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Liquidity angst over Brexit fuelling a $1 billion ETF bet

By contrast, investors have pulled $4.9 billion from UK-focused equity mutual funds since June.

Bloomberg|
Oct 09, 2019, 08.04 AM IST
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The shift toward passive instruments by UK stock investors highlights a broader turn away from active styles.
Brexit is a muddle, UK shares are the world's most shunned and, to top it off, the FTSE 100 Index just suffered its worst week in a year. Yet the biggest British stock ETF is flying high.

BlackRock’s iShares Core FTSE 100 fund took in £825 million ($1 billion) in September, the highest monthly total in its 19-year history, according to data compiled by Bloomberg. Investors continued to add cash last week even as a global growth scare sparked a 3.7 per cent selloff in UK stocks.

What’s going on? While the inflows reflect bets on a weaker currency boosting British multi-nationals, they’re also part of broader message from investors: Active mutual funds are out, and more liquid, easy-to-sell exchange-traded products are very much in.

“This is about a shift into ETFs and an even greater fall in active exposure,” said Edward Park, deputy chief investment officer at Brooks Macdonald Asset Management. “For those looking for cheap exposure to the multi-national exporters, the FTSE 100 ETF is a way to get rapid exposure with plenty of liquidity.”

Even as the UK barrels toward its planned divorce from the European Union on October 31 and money managers treat the country as uninvestable, BlackRock’s £7.6 billion fund has never been so flush with assets.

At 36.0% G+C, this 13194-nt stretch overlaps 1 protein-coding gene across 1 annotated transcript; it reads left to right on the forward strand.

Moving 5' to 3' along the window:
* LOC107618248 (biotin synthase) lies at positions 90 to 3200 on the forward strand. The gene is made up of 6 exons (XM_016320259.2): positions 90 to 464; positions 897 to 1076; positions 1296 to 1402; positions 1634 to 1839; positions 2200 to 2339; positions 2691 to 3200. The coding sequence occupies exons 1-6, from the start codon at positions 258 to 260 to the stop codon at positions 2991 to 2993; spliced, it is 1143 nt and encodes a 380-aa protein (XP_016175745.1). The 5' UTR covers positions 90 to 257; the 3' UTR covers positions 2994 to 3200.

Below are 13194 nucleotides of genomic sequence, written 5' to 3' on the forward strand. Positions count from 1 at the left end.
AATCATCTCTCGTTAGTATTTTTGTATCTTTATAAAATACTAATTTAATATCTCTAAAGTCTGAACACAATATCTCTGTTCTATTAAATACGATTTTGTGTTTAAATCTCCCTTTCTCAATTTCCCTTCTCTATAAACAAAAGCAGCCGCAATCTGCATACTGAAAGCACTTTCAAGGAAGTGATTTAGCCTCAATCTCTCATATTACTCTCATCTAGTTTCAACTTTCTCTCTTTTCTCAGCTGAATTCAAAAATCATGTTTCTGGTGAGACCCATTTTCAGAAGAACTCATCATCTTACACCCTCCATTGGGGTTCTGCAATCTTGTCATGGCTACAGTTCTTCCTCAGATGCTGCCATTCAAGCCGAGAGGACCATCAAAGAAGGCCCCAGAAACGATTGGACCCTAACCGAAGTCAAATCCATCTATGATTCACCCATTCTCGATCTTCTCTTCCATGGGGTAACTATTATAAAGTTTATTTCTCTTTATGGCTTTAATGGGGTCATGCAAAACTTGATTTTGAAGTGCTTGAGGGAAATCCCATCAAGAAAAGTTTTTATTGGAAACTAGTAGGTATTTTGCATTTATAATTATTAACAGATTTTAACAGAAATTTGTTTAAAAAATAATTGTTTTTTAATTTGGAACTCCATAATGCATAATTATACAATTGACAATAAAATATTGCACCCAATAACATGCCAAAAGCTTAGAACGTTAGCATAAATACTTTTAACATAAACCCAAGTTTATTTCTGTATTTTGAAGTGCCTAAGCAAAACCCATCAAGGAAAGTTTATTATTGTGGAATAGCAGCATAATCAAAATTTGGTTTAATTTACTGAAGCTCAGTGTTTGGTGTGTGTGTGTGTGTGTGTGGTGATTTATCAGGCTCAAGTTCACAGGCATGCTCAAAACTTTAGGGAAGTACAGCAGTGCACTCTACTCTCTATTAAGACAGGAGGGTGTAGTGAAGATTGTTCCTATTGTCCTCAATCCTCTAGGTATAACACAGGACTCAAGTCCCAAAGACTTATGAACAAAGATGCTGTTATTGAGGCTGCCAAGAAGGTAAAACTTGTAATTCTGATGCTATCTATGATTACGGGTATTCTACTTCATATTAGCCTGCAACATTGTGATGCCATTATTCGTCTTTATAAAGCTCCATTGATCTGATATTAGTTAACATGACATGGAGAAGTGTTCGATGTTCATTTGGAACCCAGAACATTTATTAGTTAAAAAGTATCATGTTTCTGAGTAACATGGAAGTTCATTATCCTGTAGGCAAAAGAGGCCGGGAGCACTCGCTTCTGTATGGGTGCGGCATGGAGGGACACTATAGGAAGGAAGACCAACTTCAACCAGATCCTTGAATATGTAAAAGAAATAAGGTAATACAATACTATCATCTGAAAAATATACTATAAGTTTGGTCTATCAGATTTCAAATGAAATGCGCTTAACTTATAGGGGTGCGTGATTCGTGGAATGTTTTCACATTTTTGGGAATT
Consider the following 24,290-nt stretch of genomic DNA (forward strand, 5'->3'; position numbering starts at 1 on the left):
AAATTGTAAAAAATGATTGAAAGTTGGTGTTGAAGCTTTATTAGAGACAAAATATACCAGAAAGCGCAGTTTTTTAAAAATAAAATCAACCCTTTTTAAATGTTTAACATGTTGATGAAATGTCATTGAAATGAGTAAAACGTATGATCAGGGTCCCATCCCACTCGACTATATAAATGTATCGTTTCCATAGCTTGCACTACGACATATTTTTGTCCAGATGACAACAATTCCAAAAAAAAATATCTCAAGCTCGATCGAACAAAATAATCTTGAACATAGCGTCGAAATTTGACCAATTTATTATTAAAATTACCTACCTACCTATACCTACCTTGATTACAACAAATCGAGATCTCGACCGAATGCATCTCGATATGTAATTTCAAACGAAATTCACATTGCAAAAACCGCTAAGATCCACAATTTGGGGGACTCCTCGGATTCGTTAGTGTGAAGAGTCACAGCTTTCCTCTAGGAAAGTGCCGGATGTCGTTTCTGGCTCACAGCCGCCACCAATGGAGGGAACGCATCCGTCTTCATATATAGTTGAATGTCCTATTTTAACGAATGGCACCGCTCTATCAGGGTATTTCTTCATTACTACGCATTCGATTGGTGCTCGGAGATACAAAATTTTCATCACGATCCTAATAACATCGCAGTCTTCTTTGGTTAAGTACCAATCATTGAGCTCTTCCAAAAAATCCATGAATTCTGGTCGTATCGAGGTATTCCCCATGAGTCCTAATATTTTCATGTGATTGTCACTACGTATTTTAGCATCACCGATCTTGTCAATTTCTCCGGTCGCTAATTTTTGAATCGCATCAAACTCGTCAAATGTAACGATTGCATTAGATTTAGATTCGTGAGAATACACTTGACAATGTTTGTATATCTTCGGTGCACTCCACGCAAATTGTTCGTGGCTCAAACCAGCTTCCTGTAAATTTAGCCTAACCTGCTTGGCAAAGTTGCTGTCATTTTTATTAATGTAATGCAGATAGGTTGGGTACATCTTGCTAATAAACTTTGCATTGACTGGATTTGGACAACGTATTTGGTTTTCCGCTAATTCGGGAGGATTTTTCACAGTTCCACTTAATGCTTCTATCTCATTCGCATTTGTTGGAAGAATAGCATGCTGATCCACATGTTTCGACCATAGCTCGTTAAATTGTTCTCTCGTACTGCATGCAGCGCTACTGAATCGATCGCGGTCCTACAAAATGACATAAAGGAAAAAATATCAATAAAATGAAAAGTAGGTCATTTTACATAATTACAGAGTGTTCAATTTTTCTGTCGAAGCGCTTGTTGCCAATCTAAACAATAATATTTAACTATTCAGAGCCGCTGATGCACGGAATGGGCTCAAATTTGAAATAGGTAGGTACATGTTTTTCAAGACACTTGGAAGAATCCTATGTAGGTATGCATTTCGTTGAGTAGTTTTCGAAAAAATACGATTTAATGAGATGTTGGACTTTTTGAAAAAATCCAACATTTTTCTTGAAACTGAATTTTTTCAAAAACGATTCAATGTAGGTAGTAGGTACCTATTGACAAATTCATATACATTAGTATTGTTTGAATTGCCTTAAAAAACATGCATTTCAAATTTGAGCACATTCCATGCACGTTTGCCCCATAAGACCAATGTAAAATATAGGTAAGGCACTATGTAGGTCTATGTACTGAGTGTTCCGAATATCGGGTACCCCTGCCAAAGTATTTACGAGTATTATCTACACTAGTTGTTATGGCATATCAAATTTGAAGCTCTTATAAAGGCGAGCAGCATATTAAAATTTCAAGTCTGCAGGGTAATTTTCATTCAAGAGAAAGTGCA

By contrast, investors have pulled $4.9 billion from UK-focused equity mutual funds since June, according to data provided by EPFR. About a third of investors are underweight UK stocks, the highest share for any market in the world, according to the latest Bank of America Corp. Survey That’s been a boon to BlackRock’s passive product.

Active equity funds are heavily positioned in small- and mid-cap domestic companies, according to Park. These firms are seen as vulnerable not only to a weaker pound but also to the types of liquidity scares suffered by star manager Neil Woodford’s flagship fund.

“Small and mid-cap UK equities are significantly more difficult to trade in large volumes,” said Park. “As a result investors, are selling some of their active UK fund exposure fearing market pressure around October 31, which would be exacerbated by lower liquidity.”

Meanwhile, the pound — which has slid 18 per cent since the referendum — has been a tailwind for the UK’s biggest firms. The index tracked by BlackRock’s ETF “generates four-fifths of its sales revenue from outside the UK, and as a result tends to be less susceptible to GBP weakness,” a spokesperson for the firm said.

In the latest twist of the three-year political saga, Prime Minister Boris Johnson told German Chancellor Angela Merkel a Brexit deal is essentially impossible if the EU demands Northern Ireland should stay in the bloc's customs union.

The shift toward passive instruments by UK stock investors highlights a broader turn away from active styles. On September 13, Black-Rock’s FTSE 100 fund was the most heavily traded security on the London Stock Exchange, with $270 million worth changing hands, according to the firm.

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